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Galewood, Chicago

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Title: Galewood, Chicago  
Author: World Heritage Encyclopedia
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Subject: Jacob Riis, Elmwood Park, Illinois, Austin, Chicago, William Banks (alderman), Neighborhoods in Chicago, Milwaukee District West Line
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Galewood, Chicago

Community area
Community Area 25 - Austin

Location within the city of Chicago

Coordinates: 41°54′N 87°45.6′W / 41.900°N 87.7600°W / 41.900; -87.7600Coordinates: 41°54′N 87°45.6′W / 41.900°N 87.7600°W / 41.900; -87.7600

Country United States
State Illinois
County Cook
City Chicago
 • Total 7.16 sq mi (18.54 km2)
Population (2010)
 • Total 98,514
 • Density 14,000/sq mi (5,300/km2)
Demographics 2010[1]
 • White 4.43%
 • Black 85.1%
 • Hispanic 8.85%
 • Asian 0.58%
 • Other 1.03%
Time zone CST (UTC-6)
 • Summer (DST) CDT (UTC-5)
ZIP Codes 60644 and parts of 60635, 60639, 60651, 60707
Area code(s) 773, Cook Central,Daylight Time
Median household income $32,358[2]
Source: U.S. Census, Record Information Services

Austin, located on the West Side of Chicago, Illinois, is the largest (by population) of the city's 77 officially defined community areas, followed by Lake View. Its eastern boundary is the Belt Railway located just east of Cicero Avenue. Its northernmost border is the Milwaukee District/West Line. Its southernmost border is at Roosevelt Road from the Belt Railway west to Austin Boulevard. The northernmost portion, north of North Avenue, extends west to Harlem Avenue, abutting Elmwood Park. Other suburbs bordering Austin are Cicero and Oak Park. Also nearby is Berwyn.

Austin is also one of Chicago's largest community areas by land area. Several distinctive areas within Austin include Midway Park, a historic district of restored 19th-century single-family homes in the core of the original Austin subdivision; Galewood, the northernmost section of Austin along the northern border with Oak Park but south of the Galewood railyards; and The Island, Chicago a square mile in the extreme southwest corner of Austin, which is bordered by Cicero to the south and Oak Park to the west and which is isolated from other residential area in the city by the Eisenhower Expressway and Columbus Park to the north and an industrial area to the east.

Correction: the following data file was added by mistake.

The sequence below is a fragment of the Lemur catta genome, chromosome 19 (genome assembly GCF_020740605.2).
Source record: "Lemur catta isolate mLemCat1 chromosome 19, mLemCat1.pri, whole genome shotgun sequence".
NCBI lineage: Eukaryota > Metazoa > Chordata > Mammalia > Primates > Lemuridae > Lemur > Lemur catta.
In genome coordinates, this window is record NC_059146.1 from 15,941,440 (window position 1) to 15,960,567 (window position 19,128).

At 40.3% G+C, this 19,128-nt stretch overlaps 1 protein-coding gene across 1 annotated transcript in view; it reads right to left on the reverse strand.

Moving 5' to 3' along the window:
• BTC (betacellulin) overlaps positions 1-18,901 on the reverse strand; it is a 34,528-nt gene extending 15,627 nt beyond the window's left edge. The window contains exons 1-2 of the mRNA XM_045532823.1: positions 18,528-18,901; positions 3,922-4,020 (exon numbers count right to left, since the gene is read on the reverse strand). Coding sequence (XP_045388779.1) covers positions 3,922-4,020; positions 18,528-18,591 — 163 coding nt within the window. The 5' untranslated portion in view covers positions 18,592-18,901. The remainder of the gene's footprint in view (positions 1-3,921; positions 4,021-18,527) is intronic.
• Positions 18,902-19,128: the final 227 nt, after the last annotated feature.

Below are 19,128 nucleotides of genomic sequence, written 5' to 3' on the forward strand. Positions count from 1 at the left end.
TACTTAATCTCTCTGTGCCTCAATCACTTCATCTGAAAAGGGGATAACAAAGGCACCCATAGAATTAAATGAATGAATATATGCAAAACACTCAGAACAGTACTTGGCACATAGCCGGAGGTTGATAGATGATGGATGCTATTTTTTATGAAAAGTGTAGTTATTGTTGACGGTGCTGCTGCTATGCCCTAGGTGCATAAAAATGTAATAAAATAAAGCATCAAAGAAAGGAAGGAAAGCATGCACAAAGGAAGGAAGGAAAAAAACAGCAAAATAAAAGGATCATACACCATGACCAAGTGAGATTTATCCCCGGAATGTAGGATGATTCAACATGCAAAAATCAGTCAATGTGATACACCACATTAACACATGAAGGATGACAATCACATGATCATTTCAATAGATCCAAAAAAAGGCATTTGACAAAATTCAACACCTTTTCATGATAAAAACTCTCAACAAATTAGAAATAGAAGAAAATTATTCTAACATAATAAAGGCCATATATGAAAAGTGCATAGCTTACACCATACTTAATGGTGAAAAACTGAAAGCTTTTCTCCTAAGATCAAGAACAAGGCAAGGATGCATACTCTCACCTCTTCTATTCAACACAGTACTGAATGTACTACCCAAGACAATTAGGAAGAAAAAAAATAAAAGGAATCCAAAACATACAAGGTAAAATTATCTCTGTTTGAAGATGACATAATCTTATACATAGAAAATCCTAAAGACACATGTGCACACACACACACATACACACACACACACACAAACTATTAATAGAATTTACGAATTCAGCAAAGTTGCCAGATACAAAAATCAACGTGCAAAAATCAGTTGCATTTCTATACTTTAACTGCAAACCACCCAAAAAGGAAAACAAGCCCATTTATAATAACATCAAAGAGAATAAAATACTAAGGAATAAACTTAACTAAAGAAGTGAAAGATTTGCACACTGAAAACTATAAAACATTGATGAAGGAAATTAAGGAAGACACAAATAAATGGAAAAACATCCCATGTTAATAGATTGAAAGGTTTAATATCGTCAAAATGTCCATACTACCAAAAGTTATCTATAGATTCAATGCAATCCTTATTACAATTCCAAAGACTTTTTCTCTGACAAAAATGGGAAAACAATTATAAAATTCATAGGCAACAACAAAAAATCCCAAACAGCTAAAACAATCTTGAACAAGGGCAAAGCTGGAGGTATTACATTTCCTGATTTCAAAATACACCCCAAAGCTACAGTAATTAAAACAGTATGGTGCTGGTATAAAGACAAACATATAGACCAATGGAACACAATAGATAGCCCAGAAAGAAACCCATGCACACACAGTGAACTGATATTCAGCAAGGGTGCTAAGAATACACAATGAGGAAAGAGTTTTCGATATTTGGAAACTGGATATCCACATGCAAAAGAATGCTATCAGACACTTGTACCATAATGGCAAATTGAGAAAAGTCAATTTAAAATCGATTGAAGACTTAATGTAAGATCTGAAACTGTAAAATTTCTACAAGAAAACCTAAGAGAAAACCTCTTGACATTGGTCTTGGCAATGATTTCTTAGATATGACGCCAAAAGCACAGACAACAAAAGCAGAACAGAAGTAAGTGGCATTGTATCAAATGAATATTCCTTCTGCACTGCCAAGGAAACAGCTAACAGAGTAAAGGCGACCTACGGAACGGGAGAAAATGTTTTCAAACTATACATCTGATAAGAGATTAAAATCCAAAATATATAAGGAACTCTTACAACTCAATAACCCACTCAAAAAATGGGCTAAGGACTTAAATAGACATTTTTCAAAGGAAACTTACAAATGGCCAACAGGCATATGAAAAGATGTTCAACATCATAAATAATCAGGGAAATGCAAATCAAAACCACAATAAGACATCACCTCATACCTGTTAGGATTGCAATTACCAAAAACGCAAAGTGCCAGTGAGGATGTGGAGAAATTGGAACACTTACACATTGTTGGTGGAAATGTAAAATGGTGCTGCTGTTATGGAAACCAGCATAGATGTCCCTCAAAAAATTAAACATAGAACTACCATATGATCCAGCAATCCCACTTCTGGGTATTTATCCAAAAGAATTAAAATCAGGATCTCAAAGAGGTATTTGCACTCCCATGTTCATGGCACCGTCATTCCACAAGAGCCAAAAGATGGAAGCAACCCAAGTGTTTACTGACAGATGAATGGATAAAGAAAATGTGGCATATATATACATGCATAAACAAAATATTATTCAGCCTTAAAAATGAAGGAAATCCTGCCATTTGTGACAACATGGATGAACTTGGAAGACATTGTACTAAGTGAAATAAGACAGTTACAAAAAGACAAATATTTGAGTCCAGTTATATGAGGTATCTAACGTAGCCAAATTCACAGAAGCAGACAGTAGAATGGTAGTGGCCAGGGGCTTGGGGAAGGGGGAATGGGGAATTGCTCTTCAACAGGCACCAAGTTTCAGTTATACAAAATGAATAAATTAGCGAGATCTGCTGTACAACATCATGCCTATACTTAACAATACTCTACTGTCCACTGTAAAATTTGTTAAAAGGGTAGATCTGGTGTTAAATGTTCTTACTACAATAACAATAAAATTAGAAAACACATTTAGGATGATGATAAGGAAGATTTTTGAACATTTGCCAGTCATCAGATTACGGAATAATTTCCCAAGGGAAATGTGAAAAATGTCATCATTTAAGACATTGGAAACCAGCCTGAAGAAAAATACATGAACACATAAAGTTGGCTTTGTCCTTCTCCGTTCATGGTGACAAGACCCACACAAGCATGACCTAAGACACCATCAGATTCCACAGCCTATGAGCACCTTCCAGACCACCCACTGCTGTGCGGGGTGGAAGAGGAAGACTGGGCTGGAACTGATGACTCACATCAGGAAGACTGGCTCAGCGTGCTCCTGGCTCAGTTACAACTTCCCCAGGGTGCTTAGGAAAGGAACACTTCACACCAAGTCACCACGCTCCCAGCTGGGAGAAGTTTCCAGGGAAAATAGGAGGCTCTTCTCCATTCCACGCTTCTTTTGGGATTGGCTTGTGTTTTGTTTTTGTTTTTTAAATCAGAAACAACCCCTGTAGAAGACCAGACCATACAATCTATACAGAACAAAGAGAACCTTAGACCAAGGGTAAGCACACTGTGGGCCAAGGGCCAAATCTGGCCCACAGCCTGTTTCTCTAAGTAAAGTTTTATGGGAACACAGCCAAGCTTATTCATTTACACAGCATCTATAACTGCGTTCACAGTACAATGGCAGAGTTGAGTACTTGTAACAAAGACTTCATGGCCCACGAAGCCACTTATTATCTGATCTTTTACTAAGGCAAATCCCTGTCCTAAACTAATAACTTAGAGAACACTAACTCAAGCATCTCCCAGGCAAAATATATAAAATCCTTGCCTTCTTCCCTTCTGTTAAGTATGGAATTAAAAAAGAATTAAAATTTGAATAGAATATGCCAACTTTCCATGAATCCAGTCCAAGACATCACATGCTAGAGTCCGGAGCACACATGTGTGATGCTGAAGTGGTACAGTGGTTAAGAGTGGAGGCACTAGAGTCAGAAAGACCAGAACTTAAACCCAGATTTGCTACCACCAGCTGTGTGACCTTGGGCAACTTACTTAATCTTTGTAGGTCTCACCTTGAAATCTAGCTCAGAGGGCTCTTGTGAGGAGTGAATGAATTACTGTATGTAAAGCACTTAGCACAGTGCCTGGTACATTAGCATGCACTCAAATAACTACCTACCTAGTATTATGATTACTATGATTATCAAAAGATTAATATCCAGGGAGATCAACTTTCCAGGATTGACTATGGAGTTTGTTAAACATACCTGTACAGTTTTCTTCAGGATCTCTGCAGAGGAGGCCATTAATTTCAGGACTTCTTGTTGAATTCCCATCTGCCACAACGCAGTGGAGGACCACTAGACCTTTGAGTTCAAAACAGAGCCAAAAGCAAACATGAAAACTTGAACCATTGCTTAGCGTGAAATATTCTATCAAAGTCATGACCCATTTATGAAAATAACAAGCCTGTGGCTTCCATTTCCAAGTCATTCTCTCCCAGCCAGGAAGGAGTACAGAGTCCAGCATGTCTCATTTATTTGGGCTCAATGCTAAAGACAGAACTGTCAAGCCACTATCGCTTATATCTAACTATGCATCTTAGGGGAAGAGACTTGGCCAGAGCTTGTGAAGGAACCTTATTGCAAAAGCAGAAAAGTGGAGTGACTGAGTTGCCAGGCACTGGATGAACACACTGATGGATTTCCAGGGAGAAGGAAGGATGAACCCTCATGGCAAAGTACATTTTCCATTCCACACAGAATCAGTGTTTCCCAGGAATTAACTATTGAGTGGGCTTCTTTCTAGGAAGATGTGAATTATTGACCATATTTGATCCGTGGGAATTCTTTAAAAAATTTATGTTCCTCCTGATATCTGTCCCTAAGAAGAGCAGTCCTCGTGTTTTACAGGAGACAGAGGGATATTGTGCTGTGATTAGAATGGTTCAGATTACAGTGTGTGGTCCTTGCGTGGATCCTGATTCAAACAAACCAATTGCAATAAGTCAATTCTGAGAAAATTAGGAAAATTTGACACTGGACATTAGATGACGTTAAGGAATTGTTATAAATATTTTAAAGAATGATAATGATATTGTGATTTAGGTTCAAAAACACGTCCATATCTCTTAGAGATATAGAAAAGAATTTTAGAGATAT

Henry W. Austin, a businessman and real estate speculator, created the 280-acre (1.1 km2) Austin subdivision,located at 41°54′00″N 87°45′36″W / 41.90000°N 87.76000°W / 41.90000; -87.76000 (41.9, -87.76), in 1865. Austin included wide, tree-lined streets and a park originally named Holden Park. Originally Austin was within the Township of Cicero. Cicero decided to place its seat of government in Austin, and in 1870 a town hall opened in Austin. In 1898 Austinites had a majority of Cicero's town council and used the political influence to approve an extension of the Lake Street elevated line into the community. People from other parts of Cicero Township, including Berwyn and Oak Park, resented the influence and the dominance of Austinites and began an election to have Austin annexed into Chicago. In 1899 the annexation succeeded; Austinites opposed the annexation.[3]

Austin was a predominantly white neighborhood until the late 1960s (99.83% white in the 1960 census). It faced numerous infrastructure problems before the arrival of black residents. While white residents of Austin in the early 1960s generally thought negatively of leaving their neighborhood for the suburbs, a combination of events occurred in the years after to change this. City of Chicago officials were not responsive to the neighborhood's demands for improving neighborhood infrastructure. The suburbs gradually became better supported through an increased transportation system between Chicago and its suburbs, and many jobs left the city for the suburbs and overseas locations. Significant riots began to occur on Chicago's West Side starting in 1965, and an especially damaging riot in 1968 (after Martin Luther King's death) prompted many white residents to leave. The west side experienced a further declining infrastructure and lack of local jobs after this.